6. Fields of the Nephilim, 5 Albums:
The great thing about all these multi-album box sets major labels are putting out is that they serve as tremendous primers for bands that some people might not have had time to get into in the past. Fields of the Nephilim is definitely one of those bands for me. They were always on the periphery of my musical radar, back in the days when I used to see all the UK gothic bands get airplay on CityLimits on MuchMusic in the late-1980s. But because they weren’t as single-driven as bands like The Mission or Sisters of Mercy, they didn’t have as big an impact in North America. So this collection of their first four studio albums (all remastered) and a new singles compilation could not have come at a better time, and it’s a pleasure to finally, at long last, delve into such albums as Dawnrazor and The Nephilim. Of all the sets released by Beggars this past year – Love and Rockets’ 5 Albums is also excellent – this one is easily the best.
7. Iron Maiden, Maiden England ‘88:
Another year, another Iron Maiden release to mention in my year-end list. But how could you blame this Maiden fan when they so consistently put out great products? And besides, this particular CD/DVD release fills a welcome hole in the collection, revisiting the 1988 Seventh Tour of a Seventh Tour and expanding the original Maiden England VHS. This is the last document of the band’s ascent, which climaxed in 1988, and say what you will about the Seventh Son album (I love it to this day) as a live act they were in peak form, as this live set – expanded to the full 18-song concert instead of the 15 on the original release – proves, highlighted by such classics as “Still Life”, “Die With Your Boots On”, “Killers” and “Infinite Dreams”. If that wasn’t enough, the DVD comes with the latest chapter in the band’s History Of documentary series, as well as the old 12 Wasted Years VHS, which I paid a very steep price for back in 1987. It was worth every penny then, and it’s worth revisiting now.
8. Killing Joke, The Singles Collection 1979-2012:
For years the definitive Killing Joke compilation was the excellent Laugh? I Nearly Bought One!, which was a perfect overview of the band’s career up to a certain point, but with their last decade’s worth of work, not to mention their post-2011 renaissance, this is as good a time as any to expand on the whole career retrospective idea and to give the band a product to plug before they put out their next album. And to be fair, they’ve never put out a proper “singles collection” before, and as this collection of 33 tracks and 10 bonus tracks prove, they’ve had an incredible run. And continue to. It’s a career that ranges from the innovation of their early work, to the experimental, more melodic sounds of the mid-‘80s, to their experimenting with industrial a decade later, to their more metallic post-2000 work, to the rich, all-encompassing sound of their current incarnation. It’s a phenomenal collection of songs that appeals to longtime fans and new listeners alike.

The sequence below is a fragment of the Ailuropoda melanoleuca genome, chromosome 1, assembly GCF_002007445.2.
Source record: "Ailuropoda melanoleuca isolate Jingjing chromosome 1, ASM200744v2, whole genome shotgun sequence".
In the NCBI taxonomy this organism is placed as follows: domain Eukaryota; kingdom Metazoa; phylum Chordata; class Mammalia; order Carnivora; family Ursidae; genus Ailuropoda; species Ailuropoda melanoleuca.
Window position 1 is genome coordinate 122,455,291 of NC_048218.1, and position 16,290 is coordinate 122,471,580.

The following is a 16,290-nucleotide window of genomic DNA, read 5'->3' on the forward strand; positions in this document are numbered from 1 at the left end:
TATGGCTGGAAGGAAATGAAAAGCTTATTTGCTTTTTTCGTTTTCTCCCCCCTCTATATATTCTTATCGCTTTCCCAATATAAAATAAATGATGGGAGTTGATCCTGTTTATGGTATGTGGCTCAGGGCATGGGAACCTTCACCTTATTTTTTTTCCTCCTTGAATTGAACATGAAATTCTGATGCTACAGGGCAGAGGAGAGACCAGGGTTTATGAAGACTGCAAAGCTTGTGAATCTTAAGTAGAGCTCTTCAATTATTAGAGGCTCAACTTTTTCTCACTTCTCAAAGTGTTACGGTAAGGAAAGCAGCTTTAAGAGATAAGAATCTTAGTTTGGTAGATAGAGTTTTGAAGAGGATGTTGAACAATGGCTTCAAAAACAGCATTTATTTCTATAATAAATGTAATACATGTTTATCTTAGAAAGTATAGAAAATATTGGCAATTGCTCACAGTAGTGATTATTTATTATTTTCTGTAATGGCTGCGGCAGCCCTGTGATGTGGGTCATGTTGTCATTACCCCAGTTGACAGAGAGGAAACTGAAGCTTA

9. Bob Dylan, The Bootleg Series Part 10: Another Self Portrait:
Bob Dylan’s 1970 album Self Portrait baffled critics when it first came out, and although it’s easy to understand why Dylan’s attempt to reinvent himself met with such a strongly negative reaction, that album, while a bit sloppy, has never seemed all that bad to those of us a generation younger. What makes this latest chapter in the ongoing Bootleg Series so interesting is that it feels like a reinvention of a reinvention, a completely different take on a quirky era of Dylan’s career. Comprised of alternate versions of songs from Nashville Skyline, Self Portrait, and New Morning and loads of unreleased material – recorded between February 1969 and March 1971 – this yet another example of how valuable the Bootleg Series is, not only by shedding new light on a misunderstood period of a genius’s career, but somehow, miraculously, sounding even better than the original albums that represented that era.
10. Accept, Balls to the Wall/Metal Heart:
These reissues of Accept’s popular fifth and sixth albums are the sort that always seem to surface without the band’s permission or even knowing, but no matter how “authorized” they are, these swanky new versions of Balls to the Wall and Metal Heart were far too enticing for me to pass up. The classic 1983 album (1984 here in North America) Balls to the Wall has been given a nice spit and polish, and comes with a bonus disc of the live album Staying a Life, recorded in Japan in 1985. Meanwhile, 1985’s less consistent but still very good Metal Heart, which is a pretty hard album to find these days for some reason, is accompanied by the Kaizoku-Ban live EP, which was recorded on the same Japanese tour as Staying a Life. In 1984 and 1985 Accept was one of the biggest bands in metal, and though it’s sad they couldn’t sustain that, it’s great to revisit these two albums once again.